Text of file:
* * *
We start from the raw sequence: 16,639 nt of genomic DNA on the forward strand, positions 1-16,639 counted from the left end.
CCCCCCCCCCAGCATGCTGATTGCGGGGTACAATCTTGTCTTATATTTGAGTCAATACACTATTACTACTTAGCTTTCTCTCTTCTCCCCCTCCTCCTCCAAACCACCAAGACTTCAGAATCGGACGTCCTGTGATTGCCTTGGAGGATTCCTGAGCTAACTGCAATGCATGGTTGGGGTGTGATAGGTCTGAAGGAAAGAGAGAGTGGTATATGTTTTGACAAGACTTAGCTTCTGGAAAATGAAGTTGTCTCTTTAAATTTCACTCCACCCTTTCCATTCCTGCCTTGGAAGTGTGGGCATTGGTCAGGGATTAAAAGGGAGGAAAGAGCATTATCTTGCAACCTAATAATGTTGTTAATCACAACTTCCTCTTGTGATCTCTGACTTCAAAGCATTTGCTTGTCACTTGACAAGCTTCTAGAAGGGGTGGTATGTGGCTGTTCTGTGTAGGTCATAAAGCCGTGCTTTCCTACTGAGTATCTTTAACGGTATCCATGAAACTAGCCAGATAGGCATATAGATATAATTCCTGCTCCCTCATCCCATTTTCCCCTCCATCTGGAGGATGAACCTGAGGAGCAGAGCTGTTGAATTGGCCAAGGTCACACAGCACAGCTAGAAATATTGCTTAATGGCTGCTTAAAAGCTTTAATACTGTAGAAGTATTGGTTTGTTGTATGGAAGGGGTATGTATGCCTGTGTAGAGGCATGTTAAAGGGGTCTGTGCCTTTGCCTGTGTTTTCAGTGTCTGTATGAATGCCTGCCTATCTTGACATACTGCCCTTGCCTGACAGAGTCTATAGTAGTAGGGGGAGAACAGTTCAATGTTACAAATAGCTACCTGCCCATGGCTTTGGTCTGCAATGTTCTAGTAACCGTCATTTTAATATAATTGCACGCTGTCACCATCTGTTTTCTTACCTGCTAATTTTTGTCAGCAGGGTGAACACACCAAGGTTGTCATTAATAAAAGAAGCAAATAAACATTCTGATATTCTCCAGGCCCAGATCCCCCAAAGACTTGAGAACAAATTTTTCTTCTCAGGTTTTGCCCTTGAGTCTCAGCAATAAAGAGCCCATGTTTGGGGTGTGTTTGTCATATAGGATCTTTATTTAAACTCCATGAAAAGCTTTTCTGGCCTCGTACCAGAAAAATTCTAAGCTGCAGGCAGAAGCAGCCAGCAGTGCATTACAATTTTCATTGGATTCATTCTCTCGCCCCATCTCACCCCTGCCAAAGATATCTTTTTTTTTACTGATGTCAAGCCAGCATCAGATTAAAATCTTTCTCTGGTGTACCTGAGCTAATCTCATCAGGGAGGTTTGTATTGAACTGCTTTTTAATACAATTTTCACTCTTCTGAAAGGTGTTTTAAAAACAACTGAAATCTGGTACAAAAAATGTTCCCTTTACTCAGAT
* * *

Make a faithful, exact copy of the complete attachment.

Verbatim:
We start from the raw sequence: 16,639 nt of genomic DNA on the forward strand, positions 1-16,639 counted from the left end.
CCCCCCCCCCAGCATGCTGATTGCGGGGTACAATCTTGTCTTATATTTGAGTCAATACACTATTACTACTTAGCTTTCTCTCTTCTCCCCCTCCTCCTCCAAACCACCAAGACTTCAGAATCGGACGTCCTGTGATTGCCTTGGAGGATTCCTGAGCTAACTGCAATGCATGGTTGGGGTGTGATAGGTCTGAAGGAAAGAGAGAGTGGTATATGTTTTGACAAGACTTAGCTTCTGGAAAATGAAGTTGTCTCTTTAAATTTCACTCCACCCTTTCCATTCCTGCCTTGGAAGTGTGGGCATTGGTCAGGGATTAAAAGGGAGGAAAGAGCATTATCTTGCAACCTAATAATGTTGTTAATCACAACTTCCTCTTGTGATCTCTGACTTCAAAGCATTTGCTTGTCACTTGACAAGCTTCTAGAAGGGGTGGTATGTGGCTGTTCTGTGTAGGTCATAAAGCCGTGCTTTCCTACTGAGTATCTTTAACGGTATCCATGAAACTAGCCAGATAGGCATATAGATATAATTCCTGCTCCCTCATCCCATTTTCCCCTCCATCTGGAGGATGAACCTGAGGAGCAGAGCTGTTGAATTGGCCAAGGTCACACAGCACAGCTAGAAATATTGCTTAATGGCTGCTTAAAAGCTTTAATACTGTAGAAGTATTGGTTTGTTGTATGGAAGGGGTATGTATGCCTGTGTAGAGGCATGTTAAAGGGGTCTGTGCCTTTGCCTGTGTTTTCAGTGTCTGTATGAATGCCTGCCTATCTTGACATACTGCCCTTGCCTGACAGAGTCTATAGTAGTAGGGGGAGAACAGTTCAATGTTACAAATAGCTACCTGCCCATGGCTTTGGTCTGCAATGTTCTAGTAACCGTCATTTTAATATAATTGCACGCTGTCACCATCTGTTTTCTTACCTGCTAATTTTTGTCAGCAGGGTGAACACACCAAGGTTGTCATTAATAAAAGAAGCAAATAAACATTCTGATATTCTCCAGGCCCAGATCCCCCAAAGACTTGAGAACAAATTTTTCTTCTCAGGTTTTGCCCTTGAGTCTCAGCAATAAAGAGCCCATGTTTGGGGTGTGTTTGTCATATAGGATCTTTATTTAAACTCCATGAAAAGCTTTTCTGGCCTCGTACCAGAAAAATTCTAAGCTGCAGGCAGAAGCAGCCAGCAGTGCATTACAATTTTCATTGGATTCATTCTCTCGCCCCATCTCACCCCTGCCAAAGATATCTTTTTTTTTACTGATGTCAAGCCAGCATCAGATTAAAATCTTTCTCTGGTGTACCTGAGCTAATCTCATCAGGGAGGTTTGTATTGAACTGCTTTTTAATACAATTTTCACTCTTCTGAAAGGTGTTTTAAAAACAACTGAAATCTGGTACAAAAAATGTTCCCTTTACTCAGAT